Send RSSI to coordinator

Hi, guys, I wrote a simple program to send the RSSI from a router to coordinator. All the ZigBee modules are DIGI Xbee. However, it doesn’t work. In fact, I can receive nothing. Can anybody help me?

/******************************************************************
*
* Xbee API mode code summer 2012
*
******************************************************************/
/*
variables types on Arduino:
byte - 1 byte; short OR int - 2 bytes; long - 4 bytes
*/

/****** GLOBAL VEARIABLES ******/
byte inquiry_data[1] = {99};//array will look like--> {1st byte, 2nd byte, ...,'\0'} //last one is null char
byte length = sizeof(inquiry_data);
byte rssi_value[1];
byte ID_count = 0x01;
char ATcommand [] = "DB";


/****** FUNCTION PROTOTYPES ******/
void XbeeTransmitRequest(byte payload[], byte arraylength, byte reply_switch); //sends data to the coordinator;
byte XbeeATcommand(char ATcommand[]);


/****** SETUP RUNS ONCE ******/
void setup() {
Serial.begin(9600);
}


/****** MAIN ******/
void loop() {
  
  XbeeTransmitRequest(inquiry_data, length, 1); //this function call would be integrated into our main program
                                                //data is the data array; DATALENGTH is # elements in the array
  rssi_value[0] = XbeeRSSI();
  XbeeTransmitRequest(rssi_value, 1, 0);  
  delay(700);
}


/****** XbeeTransmitRequest FUNCTION: SENDS A BYTE ARRAY TO COORDINATOR ******/

void XbeeTransmitRequest(byte payload[], byte arraylength, byte reply_switch) { 
  long datasum=0;//for checksum
  int frame_length = 1+1+8+2+1+1+arraylength;
  //1 BYTE - START BYTE
  Serial.write((byte)0x7E); 
  
  //2 BYTES - LENGTH
  Serial.write((byte)0x00); // high part of length (always zero because max payload <=92 bytes)
  Serial.write((byte)(frame_length & 0xFF)); // low part of length (the number of bytes that follow, not including checksum)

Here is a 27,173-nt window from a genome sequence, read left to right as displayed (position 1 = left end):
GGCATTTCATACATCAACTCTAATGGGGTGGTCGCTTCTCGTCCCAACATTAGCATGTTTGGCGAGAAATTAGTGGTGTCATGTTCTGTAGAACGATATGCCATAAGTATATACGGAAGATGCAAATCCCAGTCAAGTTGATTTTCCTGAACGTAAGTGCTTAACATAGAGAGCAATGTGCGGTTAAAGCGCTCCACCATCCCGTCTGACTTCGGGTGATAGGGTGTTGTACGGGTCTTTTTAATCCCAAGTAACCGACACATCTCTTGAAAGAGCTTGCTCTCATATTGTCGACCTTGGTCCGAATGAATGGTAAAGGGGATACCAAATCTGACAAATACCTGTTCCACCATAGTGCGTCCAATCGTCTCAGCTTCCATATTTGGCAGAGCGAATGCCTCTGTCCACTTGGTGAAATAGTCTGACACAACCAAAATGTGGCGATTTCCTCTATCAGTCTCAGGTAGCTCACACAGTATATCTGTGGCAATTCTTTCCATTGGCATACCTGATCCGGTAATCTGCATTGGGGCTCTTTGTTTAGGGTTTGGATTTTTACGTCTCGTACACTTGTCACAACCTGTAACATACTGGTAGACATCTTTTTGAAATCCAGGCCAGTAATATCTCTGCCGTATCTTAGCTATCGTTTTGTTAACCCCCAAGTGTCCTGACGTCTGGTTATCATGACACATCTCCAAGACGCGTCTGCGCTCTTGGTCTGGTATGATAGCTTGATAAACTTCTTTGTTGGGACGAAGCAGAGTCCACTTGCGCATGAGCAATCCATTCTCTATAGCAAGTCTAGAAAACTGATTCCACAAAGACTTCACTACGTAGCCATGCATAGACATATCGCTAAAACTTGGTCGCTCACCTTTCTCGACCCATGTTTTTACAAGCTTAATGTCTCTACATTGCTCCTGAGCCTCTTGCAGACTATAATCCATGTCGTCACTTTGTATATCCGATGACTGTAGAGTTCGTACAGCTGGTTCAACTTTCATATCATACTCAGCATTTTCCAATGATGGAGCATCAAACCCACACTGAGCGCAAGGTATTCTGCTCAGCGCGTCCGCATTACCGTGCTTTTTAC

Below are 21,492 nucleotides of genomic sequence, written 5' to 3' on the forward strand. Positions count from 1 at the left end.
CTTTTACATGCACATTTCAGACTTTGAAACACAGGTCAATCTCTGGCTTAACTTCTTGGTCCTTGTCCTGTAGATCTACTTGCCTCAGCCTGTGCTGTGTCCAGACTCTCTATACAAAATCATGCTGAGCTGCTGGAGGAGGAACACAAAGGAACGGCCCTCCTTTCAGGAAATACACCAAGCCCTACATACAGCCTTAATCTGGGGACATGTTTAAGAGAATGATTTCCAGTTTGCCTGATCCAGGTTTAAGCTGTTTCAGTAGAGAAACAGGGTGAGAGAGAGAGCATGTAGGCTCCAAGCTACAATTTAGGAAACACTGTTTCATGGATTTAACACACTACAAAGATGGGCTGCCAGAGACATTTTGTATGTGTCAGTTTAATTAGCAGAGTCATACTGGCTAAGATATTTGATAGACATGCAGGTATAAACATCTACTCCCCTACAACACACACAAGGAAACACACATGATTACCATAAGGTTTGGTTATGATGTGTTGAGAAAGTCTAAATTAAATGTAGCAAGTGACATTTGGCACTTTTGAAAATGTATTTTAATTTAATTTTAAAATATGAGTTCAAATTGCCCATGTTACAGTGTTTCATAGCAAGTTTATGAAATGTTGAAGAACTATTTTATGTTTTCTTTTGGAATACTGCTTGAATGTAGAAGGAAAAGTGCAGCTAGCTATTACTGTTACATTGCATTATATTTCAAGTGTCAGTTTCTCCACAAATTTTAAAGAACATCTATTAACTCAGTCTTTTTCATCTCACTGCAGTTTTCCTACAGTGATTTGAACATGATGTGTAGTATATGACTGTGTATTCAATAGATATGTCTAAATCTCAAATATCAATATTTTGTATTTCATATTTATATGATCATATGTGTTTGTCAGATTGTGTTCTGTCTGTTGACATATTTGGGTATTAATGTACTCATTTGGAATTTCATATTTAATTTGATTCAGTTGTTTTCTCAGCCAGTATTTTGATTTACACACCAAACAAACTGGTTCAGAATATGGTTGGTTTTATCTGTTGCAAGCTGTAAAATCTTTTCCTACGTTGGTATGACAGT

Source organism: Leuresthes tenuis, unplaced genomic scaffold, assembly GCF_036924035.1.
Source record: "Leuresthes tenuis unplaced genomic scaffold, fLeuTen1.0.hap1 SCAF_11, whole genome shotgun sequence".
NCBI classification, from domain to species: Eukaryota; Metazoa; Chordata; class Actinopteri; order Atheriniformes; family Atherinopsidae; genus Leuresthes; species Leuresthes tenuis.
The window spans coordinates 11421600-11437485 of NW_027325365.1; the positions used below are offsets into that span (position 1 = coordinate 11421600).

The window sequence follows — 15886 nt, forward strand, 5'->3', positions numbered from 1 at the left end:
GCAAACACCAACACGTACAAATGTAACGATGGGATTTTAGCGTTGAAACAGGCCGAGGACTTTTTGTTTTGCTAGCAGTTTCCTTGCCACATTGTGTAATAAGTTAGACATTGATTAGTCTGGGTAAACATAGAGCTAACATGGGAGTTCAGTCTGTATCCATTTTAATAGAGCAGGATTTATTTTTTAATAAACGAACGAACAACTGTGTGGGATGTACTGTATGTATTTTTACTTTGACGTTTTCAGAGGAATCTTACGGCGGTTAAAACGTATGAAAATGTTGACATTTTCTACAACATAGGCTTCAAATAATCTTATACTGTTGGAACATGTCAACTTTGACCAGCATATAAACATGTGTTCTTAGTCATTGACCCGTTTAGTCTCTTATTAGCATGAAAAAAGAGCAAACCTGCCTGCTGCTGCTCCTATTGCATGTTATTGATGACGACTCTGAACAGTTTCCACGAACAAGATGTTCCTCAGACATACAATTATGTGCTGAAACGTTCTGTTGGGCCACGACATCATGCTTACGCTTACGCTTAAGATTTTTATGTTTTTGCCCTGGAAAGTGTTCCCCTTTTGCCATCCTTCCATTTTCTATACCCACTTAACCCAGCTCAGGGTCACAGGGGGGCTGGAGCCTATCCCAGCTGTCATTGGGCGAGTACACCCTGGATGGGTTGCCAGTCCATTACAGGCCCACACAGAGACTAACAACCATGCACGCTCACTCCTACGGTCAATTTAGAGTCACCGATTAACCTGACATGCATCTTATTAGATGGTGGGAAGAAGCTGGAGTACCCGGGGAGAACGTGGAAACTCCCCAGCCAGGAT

//1 BYTE - FRAME TYPE 
  Serial.write((byte)0x10); // 0x10 is transmit request frame; 0x17 is a remote AT command
  
  //1 BYTE - FRAME ID
  if(reply_switch == 0){
    Serial.write((byte)0x00); // frame id set to zero for no reply
  } else {
    Serial.write((byte)0x01);
  } 
  //8 BYTES - 64 bit ADDR OF RECIPIENT, or use 0x0000 0000 0000 FFFF for broadcast, 
  //or 0x0000 0000 0000 0000 for coordinator
  Serial.write((byte)0x00);Serial.write((byte)0x00);
  Serial.write((byte)0x00);Serial.write((byte)0x00);
  Serial.write((byte)0x00);Serial.write((byte)0x00);
  Serial.write((byte)0x00);Serial.write((byte)0x00); 
  
  //2 BYTES - 16 bit ADDR OF RECIPIENT or 0xFFFE if unknown (can be discovered if know 64 bit addr; each xbee can only remember 10 pairs)
  Serial.write((byte)0xFF);Serial.write((byte)0xFE);
  
  //1 BYTE - BROADCAST RADIUS (# HOPS)
  Serial.write((byte)0x00); //0 for no limit
  
  //1 BYTE - OPTIONS; 
  //0x00 do nothing; 0X01 disable retries/route repair; 
  //0x20 enable APS encryption; 0x40 use extended transmission
  Serial.write((byte)0x00);
  
  //MAXIMUM 84 BYTES - DATA;
  short i=0;
  for(i=0;i<arraylength;i++){ 
    Serial.write(payload[i]);
    datasum = datasum + payload[i];
  }
  
  //1 BYTE - CHECKSUM (all bytes after length bytes)
  long sum = 0x10 + 0xFF + 0xFE + datasum + reply_switch;
  Serial.write(byte((0xFF - sum) & 0xFF)); // calculate the proper checksum
  // serial port (if this function is not implemented properly)
}


/**** XbeeRSSI FUNCTION: GET THE RSSI VALUE ***********/

byte XbeeRSSI(void) { 
  byte RSSI_value = 0x00;
  int frame_length = 1+1+2;
  
  //1 BYTE - START BYTE
  Serial.write((byte)0x7E); 
  
  //2 BYTES - LENGTH
  Serial.write((byte)0x00); // high part of length (we know it's 0 here)
  Serial.write((byte)(frame_length & 0xFF)); // low part of length (the number of bytes that follow, not including checksum)
  
  //1 BYTE - FRAME TYPE
  Serial.write((byte)0x08); //indicate it's an AT command
  
  //1 BYTE - FRAME ID
  Serial.write((byte)0x01); // frame id set to zero for no reply